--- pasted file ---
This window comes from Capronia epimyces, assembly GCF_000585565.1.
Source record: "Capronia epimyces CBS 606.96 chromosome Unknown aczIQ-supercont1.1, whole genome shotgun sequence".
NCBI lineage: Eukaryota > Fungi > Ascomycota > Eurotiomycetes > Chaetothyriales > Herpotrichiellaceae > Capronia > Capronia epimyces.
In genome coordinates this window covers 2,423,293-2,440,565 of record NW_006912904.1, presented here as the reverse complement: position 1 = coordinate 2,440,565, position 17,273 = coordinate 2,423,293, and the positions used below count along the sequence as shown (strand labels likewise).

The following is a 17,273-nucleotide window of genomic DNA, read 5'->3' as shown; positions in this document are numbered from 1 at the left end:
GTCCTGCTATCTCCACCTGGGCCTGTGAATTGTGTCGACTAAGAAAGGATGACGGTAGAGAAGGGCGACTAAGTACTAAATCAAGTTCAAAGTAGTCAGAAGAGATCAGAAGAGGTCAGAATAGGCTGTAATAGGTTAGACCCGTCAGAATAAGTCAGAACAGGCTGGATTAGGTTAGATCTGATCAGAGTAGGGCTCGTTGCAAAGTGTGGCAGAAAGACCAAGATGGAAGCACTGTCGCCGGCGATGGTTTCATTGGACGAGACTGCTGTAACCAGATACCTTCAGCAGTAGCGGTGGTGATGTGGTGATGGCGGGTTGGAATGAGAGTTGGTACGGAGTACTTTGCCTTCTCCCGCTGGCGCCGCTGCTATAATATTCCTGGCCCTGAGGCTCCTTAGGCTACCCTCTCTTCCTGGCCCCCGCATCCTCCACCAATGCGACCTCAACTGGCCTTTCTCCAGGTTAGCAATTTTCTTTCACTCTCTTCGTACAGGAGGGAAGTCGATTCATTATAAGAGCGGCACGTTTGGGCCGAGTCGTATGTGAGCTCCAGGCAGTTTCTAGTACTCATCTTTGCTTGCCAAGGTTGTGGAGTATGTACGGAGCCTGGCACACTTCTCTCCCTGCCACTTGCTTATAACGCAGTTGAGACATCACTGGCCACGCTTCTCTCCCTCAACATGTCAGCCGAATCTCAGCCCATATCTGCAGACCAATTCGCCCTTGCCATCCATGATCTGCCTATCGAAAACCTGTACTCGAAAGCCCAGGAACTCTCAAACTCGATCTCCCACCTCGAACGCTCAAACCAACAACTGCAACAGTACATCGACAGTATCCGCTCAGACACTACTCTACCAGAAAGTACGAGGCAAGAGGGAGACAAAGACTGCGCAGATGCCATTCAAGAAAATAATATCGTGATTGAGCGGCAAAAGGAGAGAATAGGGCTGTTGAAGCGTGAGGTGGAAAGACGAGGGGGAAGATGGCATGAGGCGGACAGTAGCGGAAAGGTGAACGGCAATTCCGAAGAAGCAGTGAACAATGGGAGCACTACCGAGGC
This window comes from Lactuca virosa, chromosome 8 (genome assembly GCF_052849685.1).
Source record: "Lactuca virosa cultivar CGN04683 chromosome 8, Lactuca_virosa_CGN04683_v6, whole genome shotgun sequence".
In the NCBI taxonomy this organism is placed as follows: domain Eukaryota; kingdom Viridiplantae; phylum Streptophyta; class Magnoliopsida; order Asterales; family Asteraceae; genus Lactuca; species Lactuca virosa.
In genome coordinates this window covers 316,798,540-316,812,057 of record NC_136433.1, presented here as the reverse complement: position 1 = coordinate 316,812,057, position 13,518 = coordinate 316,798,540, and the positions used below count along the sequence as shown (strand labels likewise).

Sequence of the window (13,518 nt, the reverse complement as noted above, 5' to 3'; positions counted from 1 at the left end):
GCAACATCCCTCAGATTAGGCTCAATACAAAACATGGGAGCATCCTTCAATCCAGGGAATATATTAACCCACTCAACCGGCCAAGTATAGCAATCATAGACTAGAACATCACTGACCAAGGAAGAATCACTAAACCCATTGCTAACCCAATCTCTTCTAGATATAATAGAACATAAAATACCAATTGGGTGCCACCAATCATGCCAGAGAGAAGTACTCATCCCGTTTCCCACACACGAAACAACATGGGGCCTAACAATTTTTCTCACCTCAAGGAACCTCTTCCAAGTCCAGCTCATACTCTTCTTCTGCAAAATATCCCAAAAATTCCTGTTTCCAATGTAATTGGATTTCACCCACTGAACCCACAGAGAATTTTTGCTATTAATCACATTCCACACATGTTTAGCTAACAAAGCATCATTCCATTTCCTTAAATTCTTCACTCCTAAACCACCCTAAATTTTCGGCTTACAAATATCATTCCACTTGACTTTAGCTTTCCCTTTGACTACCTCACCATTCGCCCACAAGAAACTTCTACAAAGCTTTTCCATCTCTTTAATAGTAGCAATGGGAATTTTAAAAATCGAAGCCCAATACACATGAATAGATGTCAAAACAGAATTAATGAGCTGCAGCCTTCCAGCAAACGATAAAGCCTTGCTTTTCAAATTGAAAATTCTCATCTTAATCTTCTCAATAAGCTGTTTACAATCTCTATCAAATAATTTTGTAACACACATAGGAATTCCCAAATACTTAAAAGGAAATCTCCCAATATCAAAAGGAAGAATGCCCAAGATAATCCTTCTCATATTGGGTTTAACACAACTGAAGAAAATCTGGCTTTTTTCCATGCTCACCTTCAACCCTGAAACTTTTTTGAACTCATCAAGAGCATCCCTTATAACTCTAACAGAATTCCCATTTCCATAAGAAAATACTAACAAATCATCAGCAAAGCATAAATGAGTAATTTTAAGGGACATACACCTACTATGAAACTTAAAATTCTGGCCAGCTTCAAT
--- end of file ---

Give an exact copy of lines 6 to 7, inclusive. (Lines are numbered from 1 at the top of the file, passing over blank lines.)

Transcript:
GTCCTGCTATCTCCACCTGGGCCTGTGAATTGTGTCGACTAAGAAAGGATGACGGTAGAGAAGGGCGACTAAGTACTAAATCAAGTTCAAAGTAGTCAGAAGAGATCAGAAGAGGTCAGAATAGGCTGTAATAGGTTAGACCCGTCAGAATAAGTCAGAACAGGCTGGATTAGGTTAGATCTGATCAGAGTAGGGCTCGTTGCAAAGTGTGGCAGAAAGACCAAGATGGAAGCACTGTCGCCGGCGATGGTTTCATTGGACGAGACTGCTGTAACCAGATACCTTCAGCAGTAGCGGTGGTGATGTGGTGATGGCGGGTTGGAATGAGAGTTGGTACGGAGTACTTTGCCTTCTCCCGCTGGCGCCGCTGCTATAATATTCCTGGCCCTGAGGCTCCTTAGGCTACCCTCTCTTCCTGGCCCCCGCATCCTCCACCAATGCGACCTCAACTGGCCTTTCTCCAGGTTAGCAATTTTCTTTCACTCTCTTCGTACAGGAGGGAAGTCGATTCATTATAAGAGCGGCACGTTTGGGCCGAGTCGTATGTGAGCTCCAGGCAGTTTCTAGTACTCATCTTTGCTTGCCAAGGTTGTGGAGTATGTACGGAGCCTGGCACACTTCTCTCCCTGCCACTTGCTTATAACGCAGTTGAGACATCACTGGCCACGCTTCTCTCCCTCAACATGTCAGCCGAATCTCAGCCCATATCTGCAGACCAATTCGCCCTTGCCATCCATGATCTGCCTATCGAAAACCTGTACTCGAAAGCCCAGGAACTCTCAAACTCGATCTCCCACCTCGAACGCTCAAACCAACAACTGCAACAGTACATCGACAGTATCCGCTCAGACACTACTCTACCAGAAAGTACGAGGCAAGAGGGAGACAAAGACTGCGCAGATGCCATTCAAGAAAATAATATCGTGATTGAGCGGCAAAAGGAGAGAATAGGGCTGTTGAAGCGTGAGGTGGAAAGACGAGGGGGAAGATGGCATGAGGCGGACAGTAGCGGAAAGGTGAACGGCAATTCCGAAGAAGCAGTGAACAATGGGAGCACTACCGAGGC
This window comes from Lactuca virosa, chromosome 8 (genome assembly GCF_052849685.1).